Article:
sunchoke, jerusalem artichoke

anikomaierMarch 11, 2010


i live in michigan.

never had sunchoke before, so a like to give a try.

is there any body knows where can i get seed or the root from?



Thank you for reporting this comment. Undo

Almost any decent grocery store should have them, either pre-packaged (Melissa's produce out of California is one vendor), or possibly bulk by the pound. Meijer stores for one almost always have them. Whole Foods, if you've got one of those around you, has them in bulk by the pound. They grow very easily. Unless you really live in the boonies, shouldn't be hard to find at all.

    Bookmark   March 11, 2010 at 12:23PM
Thank you for reporting this comment. Undo
chills71(Zone 6b Mi)

My Kroger stocks them from time to time. I just saw them there within the past 2 months.

If you were nearby I'd let you pull a few when the weather warms...I'm sure there will be more this year...


    Bookmark   March 11, 2010 at 4:30PM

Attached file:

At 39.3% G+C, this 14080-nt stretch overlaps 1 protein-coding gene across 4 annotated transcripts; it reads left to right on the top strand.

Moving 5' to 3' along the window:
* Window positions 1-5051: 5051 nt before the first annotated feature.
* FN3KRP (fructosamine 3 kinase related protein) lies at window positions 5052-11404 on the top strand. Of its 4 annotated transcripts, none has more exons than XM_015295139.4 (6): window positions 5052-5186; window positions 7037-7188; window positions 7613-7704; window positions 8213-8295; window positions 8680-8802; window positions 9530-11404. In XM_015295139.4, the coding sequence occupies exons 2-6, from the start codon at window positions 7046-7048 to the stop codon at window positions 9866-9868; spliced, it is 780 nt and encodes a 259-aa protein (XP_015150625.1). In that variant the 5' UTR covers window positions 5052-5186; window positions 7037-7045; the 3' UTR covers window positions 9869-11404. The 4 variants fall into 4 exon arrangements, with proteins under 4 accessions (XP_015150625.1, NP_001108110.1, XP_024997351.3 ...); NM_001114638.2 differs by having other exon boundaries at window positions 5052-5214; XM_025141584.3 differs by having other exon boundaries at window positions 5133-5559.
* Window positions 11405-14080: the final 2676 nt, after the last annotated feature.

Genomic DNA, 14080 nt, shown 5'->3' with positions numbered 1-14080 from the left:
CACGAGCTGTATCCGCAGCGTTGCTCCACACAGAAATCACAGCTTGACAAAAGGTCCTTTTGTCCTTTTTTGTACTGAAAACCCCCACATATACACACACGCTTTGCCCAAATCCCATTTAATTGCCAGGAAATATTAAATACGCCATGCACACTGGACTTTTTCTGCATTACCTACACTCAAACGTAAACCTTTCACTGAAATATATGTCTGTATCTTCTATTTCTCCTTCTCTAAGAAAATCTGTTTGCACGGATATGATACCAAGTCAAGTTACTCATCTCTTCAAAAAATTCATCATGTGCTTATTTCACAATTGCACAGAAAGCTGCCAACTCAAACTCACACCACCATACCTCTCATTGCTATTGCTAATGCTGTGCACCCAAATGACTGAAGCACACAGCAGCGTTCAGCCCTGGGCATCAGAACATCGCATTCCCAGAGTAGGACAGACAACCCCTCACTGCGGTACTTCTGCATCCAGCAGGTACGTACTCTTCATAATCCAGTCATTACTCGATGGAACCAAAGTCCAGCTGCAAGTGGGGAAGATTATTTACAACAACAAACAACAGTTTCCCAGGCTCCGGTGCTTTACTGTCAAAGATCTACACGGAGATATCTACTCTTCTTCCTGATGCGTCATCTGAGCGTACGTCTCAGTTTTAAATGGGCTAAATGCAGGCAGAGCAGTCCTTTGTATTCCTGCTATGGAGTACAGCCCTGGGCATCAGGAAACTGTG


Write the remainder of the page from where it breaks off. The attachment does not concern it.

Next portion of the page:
Thank you for reporting this comment. Undo
Thank you for reporting this comment. Undo

thanks everyone.
i will try all of your suggestion.
cant wait to try the choke

    Bookmark   March 14, 2010 at 4:37PM
Thank you for reporting this comment. Undo

You'll like them, they're a gas ;)

    Bookmark   March 22, 2010 at 3:39PM
Thank you for reporting this comment. Undo
dowbright(z6 in Missouri)

I've heard they can be invasive...

Any comments? Experience?

Can't wait to hear--I've always wanted to try them, but knew a friend whose yard was overwhelmed!


    Bookmark   April 6, 2010 at 9:34PM
Thank you for reporting this comment. Undo

I've grown them. They're delicious, cooked, cooled, and served with oil and vinegar like artichoke hearts. However, I find them quite indigestible, much worse than beans. And the plants aren't particularly attractive. They look like sunflowers, but with a much lower flower:leaf ratio.

    Bookmark   April 8, 2010 at 11:20AM
Thank you for reporting this comment. Undo
linda_schreiber(z5/6 MI)

I wish they were invasive here! Could be where you are. We only hope we can get some yield after the groundhogs are finished munching the tops (wry grin). If they do spread, at least they are tubers, that are easily chunked out where unwated. They do not root to China.

    Bookmark   April 8, 2010 at 8:17PM
Thank you for reporting this comment. Undo